Letter To The Editor: Opposed To Race Theory


We hear a lot about critical race theory, but still, few know exactly what it means, how it started and how it came to be. Based on several law journals and books that I’ve read, here is my understanding:

Critical race theory emerged in the 1970s by several founding scholars, most of whom are not of African descent, and as an African American woman, does not represent me or anyone who looks like me. Critical race theory believes that racism is normal and describes the everyday experience of most people of color in America. It also believes that you are oppressed if you are of Asian descent, Latino descent, of the LGBT community and/or a woman. Essentially, if you identify with any of these groups and live in America, you are doomed!

Critical race theory has triggered an intense reaction among parents of all backgrounds — including myself — because schools are considering teaching this “theory” to our children. When I was growing up, I remember being taught history in a way that made me feel that America was just as much my country as anyone else’s; however, I also realize that there were many parts of history that were left out. We need to teach America’s history of slavery, Jim Crow and racism as we know it, but we also need to teach our children the efforts America has made and continues to make to right these wrongs.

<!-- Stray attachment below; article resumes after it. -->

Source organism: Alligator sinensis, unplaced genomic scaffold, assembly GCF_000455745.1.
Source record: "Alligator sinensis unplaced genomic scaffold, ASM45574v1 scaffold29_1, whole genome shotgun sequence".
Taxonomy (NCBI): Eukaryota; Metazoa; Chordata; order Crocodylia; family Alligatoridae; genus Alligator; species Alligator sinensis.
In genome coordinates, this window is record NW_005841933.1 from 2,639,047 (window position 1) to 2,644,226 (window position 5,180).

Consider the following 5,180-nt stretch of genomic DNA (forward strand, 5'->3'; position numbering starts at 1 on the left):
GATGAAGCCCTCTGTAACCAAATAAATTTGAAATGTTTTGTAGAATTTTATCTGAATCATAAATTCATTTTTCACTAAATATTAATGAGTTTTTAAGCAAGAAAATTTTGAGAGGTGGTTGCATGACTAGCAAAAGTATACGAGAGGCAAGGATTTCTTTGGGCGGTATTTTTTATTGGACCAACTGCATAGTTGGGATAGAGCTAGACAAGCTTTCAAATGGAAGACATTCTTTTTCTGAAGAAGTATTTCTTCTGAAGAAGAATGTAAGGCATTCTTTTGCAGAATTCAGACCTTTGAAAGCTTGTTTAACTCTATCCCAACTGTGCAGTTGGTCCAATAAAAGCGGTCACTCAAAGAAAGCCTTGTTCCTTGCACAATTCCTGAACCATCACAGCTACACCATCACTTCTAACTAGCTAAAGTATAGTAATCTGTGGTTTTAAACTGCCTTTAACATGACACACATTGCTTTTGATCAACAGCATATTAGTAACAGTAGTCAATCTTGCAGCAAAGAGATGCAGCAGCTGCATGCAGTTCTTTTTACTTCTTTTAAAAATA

History should be true, informative and should leave a child feeling as if he or she can be on the right side of history moving forward. As a parent of a recent Anne Arundel County Public Schools elementary school graduate, I, as well as most parents, want to protect kids from biases and any form of education that tells them they can’t before they realize that they can. Critical race theory sends a message to children of color that despite how hard you work in America, the system is rigged against you. It teaches non children of color that because of the color of your skin, you have a natural advantage.

I don’t want my children, or any child, left feeling that they are second-class citizens or that their efforts are in vain based on the color of their skin. So, let’s ban critical race theory, because it is doing just that. This theory is psychologically detrimental to our children and goes against America’s core values.

LaToya Nkongolo
Severna Park


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